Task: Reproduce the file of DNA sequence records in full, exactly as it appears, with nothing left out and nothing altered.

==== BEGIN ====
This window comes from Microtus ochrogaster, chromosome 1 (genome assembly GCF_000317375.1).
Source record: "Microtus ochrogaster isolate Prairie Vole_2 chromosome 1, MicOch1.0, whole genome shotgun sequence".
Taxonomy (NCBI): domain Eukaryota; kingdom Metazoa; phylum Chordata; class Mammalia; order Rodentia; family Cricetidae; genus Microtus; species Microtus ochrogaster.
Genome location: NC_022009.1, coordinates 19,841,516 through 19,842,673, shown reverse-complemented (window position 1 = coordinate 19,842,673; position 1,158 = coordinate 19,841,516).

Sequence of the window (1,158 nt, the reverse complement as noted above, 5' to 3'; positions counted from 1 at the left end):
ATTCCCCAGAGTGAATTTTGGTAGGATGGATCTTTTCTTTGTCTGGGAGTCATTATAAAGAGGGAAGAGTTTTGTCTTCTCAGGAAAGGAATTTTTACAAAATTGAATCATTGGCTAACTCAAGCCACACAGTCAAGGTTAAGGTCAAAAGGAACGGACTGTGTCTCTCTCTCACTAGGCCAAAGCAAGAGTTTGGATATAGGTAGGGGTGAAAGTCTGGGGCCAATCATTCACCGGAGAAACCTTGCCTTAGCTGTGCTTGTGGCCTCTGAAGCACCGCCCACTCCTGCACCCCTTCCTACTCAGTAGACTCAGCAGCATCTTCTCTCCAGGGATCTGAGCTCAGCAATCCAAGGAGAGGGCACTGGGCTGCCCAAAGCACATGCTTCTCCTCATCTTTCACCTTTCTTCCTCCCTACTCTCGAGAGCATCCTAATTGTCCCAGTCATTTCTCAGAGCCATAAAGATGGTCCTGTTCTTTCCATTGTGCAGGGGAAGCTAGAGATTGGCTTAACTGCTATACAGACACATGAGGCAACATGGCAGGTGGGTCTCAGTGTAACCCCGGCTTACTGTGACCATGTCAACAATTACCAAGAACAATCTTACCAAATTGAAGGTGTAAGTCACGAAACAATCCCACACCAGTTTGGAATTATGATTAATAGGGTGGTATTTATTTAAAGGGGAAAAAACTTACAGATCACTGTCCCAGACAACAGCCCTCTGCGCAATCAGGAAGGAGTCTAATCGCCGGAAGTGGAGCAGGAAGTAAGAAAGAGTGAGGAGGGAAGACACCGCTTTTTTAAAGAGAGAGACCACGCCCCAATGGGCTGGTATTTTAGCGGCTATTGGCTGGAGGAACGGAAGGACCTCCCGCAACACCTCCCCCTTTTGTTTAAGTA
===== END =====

This window comes from Microtus ochrogaster, chromosome 1 (genome assembly GCF_000317375.1).
Source record: "Microtus ochrogaster isolate Prairie Vole_2 chromosome 1, MicOch1.0, whole genome shotgun sequence".
Taxonomy (NCBI): domain Eukaryota; kingdom Metazoa; phylum Chordata; class Mammalia; order Rodentia; family Cricetidae; genus Microtus; species Microtus ochrogaster.
Genome location: NC_022009.1, coordinates 19,841,516 through 19,842,673, shown reverse-complemented (window position 1 = coordinate 19,842,673; position 1,158 = coordinate 19,841,516).

Sequence of the window (1,158 nt, the reverse complement as noted above, 5' to 3'; positions counted from 1 at the left end):
ATTCCCCAGAGTGAATTTTGGTAGGATGGATCTTTTCTTTGTCTGGGAGTCATTATAAAGAGGGAAGAGTTTTGTCTTCTCAGGAAAGGAATTTTTACAAAATTGAATCATTGGCTAACTCAAGCCACACAGTCAAGGTTAAGGTCAAAAGGAACGGACTGTGTCTCTCTCTCACTAGGCCAAAGCAAGAGTTTGGATATAGGTAGGGGTGAAAGTCTGGGGCCAATCATTCACCGGAGAAACCTTGCCTTAGCTGTGCTTGTGGCCTCTGAAGCACCGCCCACTCCTGCACCCCTTCCTACTCAGTAGACTCAGCAGCATCTTCTCTCCAGGGATCTGAGCTCAGCAATCCAAGGAGAGGGCACTGGGCTGCCCAAAGCACATGCTTCTCCTCATCTTTCACCTTTCTTCCTCCCTACTCTCGAGAGCATCCTAATTGTCCCAGTCATTTCTCAGAGCCATAAAGATGGTCCTGTTCTTTCCATTGTGCAGGGGAAGCTAGAGATTGGCTTAACTGCTATACAGACACATGAGGCAACATGGCAGGTGGGTCTCAGTGTAACCCCGGCTTACTGTGACCATGTCAACAATTACCAAGAACAATCTTACCAAATTGAAGGTGTAAGTCACGAAACAATCCCACACCAGTTTGGAATTATGATTAATAGGGTGGTATTTATTTAAAGGGGAAAAAACTTACAGATCACTGTCCCAGACAACAGCCCTCTGCGCAATCAGGAAGGAGTCTAATCGCCGGAAGTGGAGCAGGAAGTAAGAAAGAGTGAGGAGGGAAGACACCGCTTTTTTAAAGAGAGAGACCACGCCCCAATGGGCTGGTATTTTAGCGGCTATTGGCTGGAGGAACGGAAGGACCTCCCGCAACACCTCCCCCTTTTGTTTAAGTA